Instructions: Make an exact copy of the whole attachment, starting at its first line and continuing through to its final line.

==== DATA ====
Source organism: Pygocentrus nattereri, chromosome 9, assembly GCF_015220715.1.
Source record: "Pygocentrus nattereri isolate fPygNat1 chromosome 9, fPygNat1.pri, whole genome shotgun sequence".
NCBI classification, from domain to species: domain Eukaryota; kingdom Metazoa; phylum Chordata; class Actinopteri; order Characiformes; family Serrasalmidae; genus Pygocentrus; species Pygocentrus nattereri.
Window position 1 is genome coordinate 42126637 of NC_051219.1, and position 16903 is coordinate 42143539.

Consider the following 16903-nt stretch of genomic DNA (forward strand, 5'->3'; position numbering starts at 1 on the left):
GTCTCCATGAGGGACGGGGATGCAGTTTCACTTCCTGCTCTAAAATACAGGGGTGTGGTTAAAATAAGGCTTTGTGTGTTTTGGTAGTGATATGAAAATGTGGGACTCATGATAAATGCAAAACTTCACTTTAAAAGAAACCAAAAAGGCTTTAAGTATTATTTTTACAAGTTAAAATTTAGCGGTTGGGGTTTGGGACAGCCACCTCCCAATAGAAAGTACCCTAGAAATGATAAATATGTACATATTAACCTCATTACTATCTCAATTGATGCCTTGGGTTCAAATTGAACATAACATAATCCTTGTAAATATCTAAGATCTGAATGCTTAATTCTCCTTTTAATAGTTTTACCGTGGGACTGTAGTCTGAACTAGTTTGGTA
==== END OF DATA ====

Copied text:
Source organism: Pygocentrus nattereri, chromosome 9, assembly GCF_015220715.1.
Source record: "Pygocentrus nattereri isolate fPygNat1 chromosome 9, fPygNat1.pri, whole genome shotgun sequence".
NCBI classification, from domain to species: domain Eukaryota; kingdom Metazoa; phylum Chordata; class Actinopteri; order Characiformes; family Serrasalmidae; genus Pygocentrus; species Pygocentrus nattereri.
Window position 1 is genome coordinate 42126637 of NC_051219.1, and position 16903 is coordinate 42143539.

Consider the following 16903-nt stretch of genomic DNA (forward strand, 5'->3'; position numbering starts at 1 on the left):
GTCTCCATGAGGGACGGGGATGCAGTTTCACTTCCTGCTCTAAAATACAGGGGTGTGGTTAAAATAAGGCTTTGTGTGTTTTGGTAGTGATATGAAAATGTGGGACTCATGATAAATGCAAAACTTCACTTTAAAAGAAACCAAAAAGGCTTTAAGTATTATTTTTACAAGTTAAAATTTAGCGGTTGGGGTTTGGGACAGCCACCTCCCAATAGAAAGTACCCTAGAAATGATAAATATGTACATATTAACCTCATTACTATCTCAATTGATGCCTTGGGTTCAAATTGAACATAACATAATCCTTGTAAATATCTAAGATCTGAATGCTTAATTCTCCTTTTAATAGTTTTACCGTGGGACTGTAGTCTGAACTAGTTTGGTA